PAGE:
In the Garden:
This corn poppy grew from a wayfaring seed that found a small crack where it could send down roots.
The Bane and Blessing of Wayfaring Plants
I've been struck on many occasions how plants have a way of deciding where they are going to grow despite the intentions of the gardener. Sometimes this presents a problem, such as when an "overenthusiastic" plant begins to take over. Other times it is simply a whimsical surprise to see something pop up in a garden bed or other strange location, apparently just "out of the blue".
Among the overenthusiastic plants are those that spread by runners and rhizomes. Take our southern turf species for example. They clearly do not understand horticulture design principles at all! We want a turfgrass that can be plugged 18 inches apart and then grow like crazy to fill in and form a dense lawn in the course of a month (good luck with that by the way).
We also would appreciate it if, when the turf reaches a sidewalk, it would know to not grow across the line, forcing us to use our edger, to maintain proper order, of course. When it reaches a flower bed the same is true. Will someone please explain this to bermudagrass! While you are at it please have a talk with mint too. Speaking of talking to plants, my "obedient" plant is anything but obedient, having heard many demands, commands, and pleas on my part to stay in the same place only to continue its subterranean invasion.
Another group of plants that have no sense of design or their appointed place in the landscape are reseeding plants. I appreciate a tidy reseeder that casts a few seeds to keep my flower beds coming back each year. These seem to be the exception since many other reseeding plants cast out a million seeds, all of which seem to come up!
For those readers who are new to gardening, here's a little helpful information. The word "reseeds" comes from a Latin word that means "Buy a hoe when you purchase this package of seed." That lovely heat and drought tolerant plant called Mexican petunia is an example of an aggressive reseeder. I planted some in a flower bed by a sidewalk. Through a devious plan involving propelling seed some distance and rainfall washing it along, the next season Mexican petunia seedlings appeared in a bed 20 feet down the sidewalk!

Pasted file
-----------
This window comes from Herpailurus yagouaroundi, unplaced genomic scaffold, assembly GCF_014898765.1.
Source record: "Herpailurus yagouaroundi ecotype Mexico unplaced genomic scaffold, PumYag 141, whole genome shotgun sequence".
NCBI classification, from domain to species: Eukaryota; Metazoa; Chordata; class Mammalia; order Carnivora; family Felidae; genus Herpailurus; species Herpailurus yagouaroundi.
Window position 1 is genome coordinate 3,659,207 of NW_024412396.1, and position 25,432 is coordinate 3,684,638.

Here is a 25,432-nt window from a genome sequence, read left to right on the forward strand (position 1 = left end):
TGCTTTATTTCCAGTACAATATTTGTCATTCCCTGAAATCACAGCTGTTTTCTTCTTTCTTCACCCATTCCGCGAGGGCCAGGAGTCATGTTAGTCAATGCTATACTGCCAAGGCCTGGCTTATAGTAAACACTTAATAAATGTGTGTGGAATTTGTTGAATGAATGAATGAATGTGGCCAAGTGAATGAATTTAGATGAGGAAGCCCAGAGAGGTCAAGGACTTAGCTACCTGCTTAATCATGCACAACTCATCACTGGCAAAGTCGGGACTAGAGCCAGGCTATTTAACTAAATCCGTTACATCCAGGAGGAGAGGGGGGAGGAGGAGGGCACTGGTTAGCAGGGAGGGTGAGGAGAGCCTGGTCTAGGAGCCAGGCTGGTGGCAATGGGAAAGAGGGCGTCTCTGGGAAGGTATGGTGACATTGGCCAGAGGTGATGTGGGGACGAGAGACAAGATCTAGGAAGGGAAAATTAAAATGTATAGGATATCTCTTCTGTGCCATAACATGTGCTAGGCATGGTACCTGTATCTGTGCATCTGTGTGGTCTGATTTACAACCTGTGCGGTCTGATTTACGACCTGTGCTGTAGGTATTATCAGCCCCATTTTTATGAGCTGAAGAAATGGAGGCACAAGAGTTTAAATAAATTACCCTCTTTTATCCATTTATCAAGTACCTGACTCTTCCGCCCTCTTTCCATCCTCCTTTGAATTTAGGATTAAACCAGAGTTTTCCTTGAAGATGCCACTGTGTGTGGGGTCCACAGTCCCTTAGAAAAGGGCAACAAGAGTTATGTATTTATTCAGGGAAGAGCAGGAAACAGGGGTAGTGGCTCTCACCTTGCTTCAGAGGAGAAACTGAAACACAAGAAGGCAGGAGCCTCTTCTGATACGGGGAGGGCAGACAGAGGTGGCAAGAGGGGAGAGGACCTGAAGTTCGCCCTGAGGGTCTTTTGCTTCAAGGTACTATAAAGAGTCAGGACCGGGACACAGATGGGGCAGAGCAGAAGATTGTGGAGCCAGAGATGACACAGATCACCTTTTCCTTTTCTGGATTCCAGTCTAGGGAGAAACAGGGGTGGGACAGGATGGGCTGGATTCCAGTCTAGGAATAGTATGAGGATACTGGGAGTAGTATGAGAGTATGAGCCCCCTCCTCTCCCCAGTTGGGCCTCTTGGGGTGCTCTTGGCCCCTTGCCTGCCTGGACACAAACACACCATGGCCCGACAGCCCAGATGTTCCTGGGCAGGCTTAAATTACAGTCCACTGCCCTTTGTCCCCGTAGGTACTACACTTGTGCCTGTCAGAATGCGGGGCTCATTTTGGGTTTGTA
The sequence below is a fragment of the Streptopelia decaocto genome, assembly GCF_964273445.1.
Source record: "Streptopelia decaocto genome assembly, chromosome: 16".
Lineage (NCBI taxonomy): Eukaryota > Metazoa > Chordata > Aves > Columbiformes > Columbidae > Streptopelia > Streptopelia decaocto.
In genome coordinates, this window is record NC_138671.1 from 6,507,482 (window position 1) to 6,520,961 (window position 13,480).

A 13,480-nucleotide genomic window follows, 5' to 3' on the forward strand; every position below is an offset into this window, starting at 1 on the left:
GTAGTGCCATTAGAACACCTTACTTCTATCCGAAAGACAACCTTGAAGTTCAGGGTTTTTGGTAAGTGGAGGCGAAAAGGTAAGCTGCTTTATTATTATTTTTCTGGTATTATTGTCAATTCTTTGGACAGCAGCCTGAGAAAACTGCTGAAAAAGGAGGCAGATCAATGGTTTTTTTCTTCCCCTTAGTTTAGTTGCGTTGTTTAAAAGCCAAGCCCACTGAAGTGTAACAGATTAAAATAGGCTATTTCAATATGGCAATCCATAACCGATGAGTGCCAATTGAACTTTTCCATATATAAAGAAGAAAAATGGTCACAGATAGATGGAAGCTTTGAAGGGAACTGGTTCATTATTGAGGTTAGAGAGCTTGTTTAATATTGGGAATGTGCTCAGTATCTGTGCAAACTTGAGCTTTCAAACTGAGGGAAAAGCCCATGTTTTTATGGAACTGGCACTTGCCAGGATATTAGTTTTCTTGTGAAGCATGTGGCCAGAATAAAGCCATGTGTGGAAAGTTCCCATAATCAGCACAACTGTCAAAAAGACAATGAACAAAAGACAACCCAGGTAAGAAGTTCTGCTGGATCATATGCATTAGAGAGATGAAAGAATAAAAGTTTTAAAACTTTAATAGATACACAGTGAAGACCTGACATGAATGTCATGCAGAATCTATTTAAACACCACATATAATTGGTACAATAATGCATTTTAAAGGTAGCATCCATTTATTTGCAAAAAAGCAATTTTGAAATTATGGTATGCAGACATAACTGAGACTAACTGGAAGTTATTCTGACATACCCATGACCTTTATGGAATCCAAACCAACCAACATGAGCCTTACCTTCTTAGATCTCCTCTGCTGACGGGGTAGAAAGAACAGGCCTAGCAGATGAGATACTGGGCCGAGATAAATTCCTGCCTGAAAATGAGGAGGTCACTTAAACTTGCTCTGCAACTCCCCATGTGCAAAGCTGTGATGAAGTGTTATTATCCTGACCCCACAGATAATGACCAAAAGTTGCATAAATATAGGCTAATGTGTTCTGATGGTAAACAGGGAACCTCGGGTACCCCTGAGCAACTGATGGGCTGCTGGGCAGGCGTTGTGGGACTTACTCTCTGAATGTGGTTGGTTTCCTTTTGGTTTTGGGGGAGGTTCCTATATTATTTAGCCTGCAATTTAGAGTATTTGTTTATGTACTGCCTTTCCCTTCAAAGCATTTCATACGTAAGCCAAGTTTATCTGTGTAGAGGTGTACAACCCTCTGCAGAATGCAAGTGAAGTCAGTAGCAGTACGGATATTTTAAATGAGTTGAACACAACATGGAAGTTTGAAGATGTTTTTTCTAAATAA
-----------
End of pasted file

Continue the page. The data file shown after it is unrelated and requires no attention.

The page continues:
Tropical milkweed uses the wind to expand its range. Like paratroopers landing behind the lines at Normandy my tropical milkweed launched an air and ground attack on an unsuspecting flower bed of plants.
Now I must say that despite feeling some annoyance with these and other reseeders, I like these plants and continue to want them in my garden. I just have to remember at weeding time that a weed is simply a plant out of place, and provide them the same fate of my other weeds.
Such plants are among the most hardy and dependable plants in my gardens. During times of drought, brutal heat, or other challenges, these wayfaring plants can be counted on to be there year after year.
While such plants can certainly wear our their welcome, I find it interesting where such plants often end up. Have you ever purchased a plant and had something come up in the container that turned out to be another garden plant? Several times I've been asked to identify a plant in someone's yard that turned out to be an ornamental landscape plant. The gardener swore they didn't plant it but that it "just came up there".
Driving down the street one day I caught a flash of color out of the corner of my eye. It was a corn poppy that had sprouted up against a stop sign surrounded by the streets, curbs, and sidewalks with no flower garden in a hundred yards. People passing by were fascinated by this lone flower juxtaposed against its urban setting where it had found a tiny bit of soil that man had not completely blanketed with asphalt and concrete. I admired its courage, and appreciated the visual contraction it created.
The thought has crossed my mind to be a "Johnny Flowerseed" and go about with a pocket of various seeds, adding a little beauty and interest to downtown concrete jungles whenever I'm passing through.
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